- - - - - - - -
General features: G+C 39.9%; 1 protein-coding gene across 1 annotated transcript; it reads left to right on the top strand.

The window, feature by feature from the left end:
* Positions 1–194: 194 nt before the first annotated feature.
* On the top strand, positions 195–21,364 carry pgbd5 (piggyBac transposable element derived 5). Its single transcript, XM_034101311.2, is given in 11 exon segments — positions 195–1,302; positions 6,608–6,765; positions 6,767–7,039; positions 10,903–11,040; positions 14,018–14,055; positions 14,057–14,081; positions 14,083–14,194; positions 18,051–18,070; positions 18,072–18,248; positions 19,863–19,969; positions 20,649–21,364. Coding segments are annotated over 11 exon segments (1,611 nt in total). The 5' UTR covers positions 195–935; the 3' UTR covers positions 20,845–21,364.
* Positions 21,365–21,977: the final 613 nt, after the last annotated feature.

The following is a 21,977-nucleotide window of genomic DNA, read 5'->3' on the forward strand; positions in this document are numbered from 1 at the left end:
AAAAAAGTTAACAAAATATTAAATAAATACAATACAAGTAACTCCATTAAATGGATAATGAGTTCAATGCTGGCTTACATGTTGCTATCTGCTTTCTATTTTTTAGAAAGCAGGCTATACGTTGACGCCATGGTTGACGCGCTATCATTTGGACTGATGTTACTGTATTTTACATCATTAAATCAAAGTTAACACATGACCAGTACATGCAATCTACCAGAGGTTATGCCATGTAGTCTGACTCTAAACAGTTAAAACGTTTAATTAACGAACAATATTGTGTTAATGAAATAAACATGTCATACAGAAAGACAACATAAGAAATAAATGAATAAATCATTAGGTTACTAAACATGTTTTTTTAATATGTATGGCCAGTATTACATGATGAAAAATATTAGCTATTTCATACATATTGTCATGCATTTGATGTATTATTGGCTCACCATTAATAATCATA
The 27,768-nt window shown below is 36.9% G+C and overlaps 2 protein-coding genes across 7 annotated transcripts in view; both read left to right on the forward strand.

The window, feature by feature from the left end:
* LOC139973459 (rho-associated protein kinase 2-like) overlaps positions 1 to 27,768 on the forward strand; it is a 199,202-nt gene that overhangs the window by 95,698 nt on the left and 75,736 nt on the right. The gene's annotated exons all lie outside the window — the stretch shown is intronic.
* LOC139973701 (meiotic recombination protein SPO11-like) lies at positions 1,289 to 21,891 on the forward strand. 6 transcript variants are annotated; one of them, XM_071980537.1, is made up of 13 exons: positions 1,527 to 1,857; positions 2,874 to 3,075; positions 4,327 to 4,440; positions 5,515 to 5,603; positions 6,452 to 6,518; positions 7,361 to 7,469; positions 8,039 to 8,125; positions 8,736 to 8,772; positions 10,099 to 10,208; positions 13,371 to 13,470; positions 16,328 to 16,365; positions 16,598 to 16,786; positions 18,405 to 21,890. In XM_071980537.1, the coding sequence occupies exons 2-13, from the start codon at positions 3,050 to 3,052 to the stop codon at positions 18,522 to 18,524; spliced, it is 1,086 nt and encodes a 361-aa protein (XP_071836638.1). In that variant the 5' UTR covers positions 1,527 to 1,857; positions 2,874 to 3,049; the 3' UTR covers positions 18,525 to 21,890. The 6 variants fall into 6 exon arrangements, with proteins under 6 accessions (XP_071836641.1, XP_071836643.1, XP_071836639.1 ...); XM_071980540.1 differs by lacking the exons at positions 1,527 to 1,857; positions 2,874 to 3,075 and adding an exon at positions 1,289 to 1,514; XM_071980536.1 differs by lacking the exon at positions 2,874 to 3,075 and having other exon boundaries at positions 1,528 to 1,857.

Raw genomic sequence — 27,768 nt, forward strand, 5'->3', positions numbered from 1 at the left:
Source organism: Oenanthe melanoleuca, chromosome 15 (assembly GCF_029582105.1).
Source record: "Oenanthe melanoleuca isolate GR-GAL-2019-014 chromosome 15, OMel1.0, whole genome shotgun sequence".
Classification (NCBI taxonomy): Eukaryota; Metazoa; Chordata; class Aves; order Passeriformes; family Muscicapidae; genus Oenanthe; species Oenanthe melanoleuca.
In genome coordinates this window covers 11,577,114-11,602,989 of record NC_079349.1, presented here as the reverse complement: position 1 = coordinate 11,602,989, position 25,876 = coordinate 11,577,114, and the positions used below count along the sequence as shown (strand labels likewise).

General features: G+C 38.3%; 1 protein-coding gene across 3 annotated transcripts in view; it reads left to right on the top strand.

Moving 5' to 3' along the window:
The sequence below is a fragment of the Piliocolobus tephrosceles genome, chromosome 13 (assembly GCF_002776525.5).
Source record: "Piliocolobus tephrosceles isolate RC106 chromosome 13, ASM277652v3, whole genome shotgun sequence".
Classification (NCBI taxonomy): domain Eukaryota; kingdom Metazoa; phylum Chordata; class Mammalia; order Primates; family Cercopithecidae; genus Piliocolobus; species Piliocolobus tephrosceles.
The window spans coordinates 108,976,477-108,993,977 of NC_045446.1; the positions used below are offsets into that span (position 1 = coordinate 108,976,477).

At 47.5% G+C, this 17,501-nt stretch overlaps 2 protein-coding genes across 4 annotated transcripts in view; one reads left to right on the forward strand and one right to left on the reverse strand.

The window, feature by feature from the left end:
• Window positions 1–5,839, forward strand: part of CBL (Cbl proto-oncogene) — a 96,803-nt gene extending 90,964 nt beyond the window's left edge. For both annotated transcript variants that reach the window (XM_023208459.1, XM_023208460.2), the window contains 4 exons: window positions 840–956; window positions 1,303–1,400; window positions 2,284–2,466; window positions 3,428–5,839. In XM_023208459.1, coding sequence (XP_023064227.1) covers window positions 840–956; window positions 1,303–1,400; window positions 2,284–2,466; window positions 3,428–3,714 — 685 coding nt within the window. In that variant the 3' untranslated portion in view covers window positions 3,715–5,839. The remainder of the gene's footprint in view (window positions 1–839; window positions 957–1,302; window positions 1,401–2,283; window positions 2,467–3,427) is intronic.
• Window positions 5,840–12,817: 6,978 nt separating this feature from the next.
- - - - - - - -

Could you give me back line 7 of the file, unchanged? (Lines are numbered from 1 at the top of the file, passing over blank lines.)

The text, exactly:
AAAAAAGTTAACAAAATATTAAATAAATACAATACAAGTAACTCCATTAAATGGATAATGAGTTCAATGCTGGCTTACATGTTGCTATCTGCTTTCTATTTTTTAGAAAGCAGGCTATACGTTGACGCCATGGTTGACGCGCTATCATTTGGACTGATGTTACTGTATTTTACATCATTAAATCAAAGTTAACACATGACCAGTACATGCAATCTACCAGAGGTTATGCCATGTAGTCTGACTCTAAACAGTTAAAACGTTTAATTAACGAACAATATTGTGTTAATGAAATAAACATGTCATACAGAAAGACAACATAAGAAATAAATGAATAAATCATTAGGTTACTAAACATGTTTTTTTAATATGTATGGCCAGTATTACATGATGAAAAATATTAGCTATTTCATACATATTGTCATGCATTTGATGTATTATTGGCTCACCATTAATAATCATA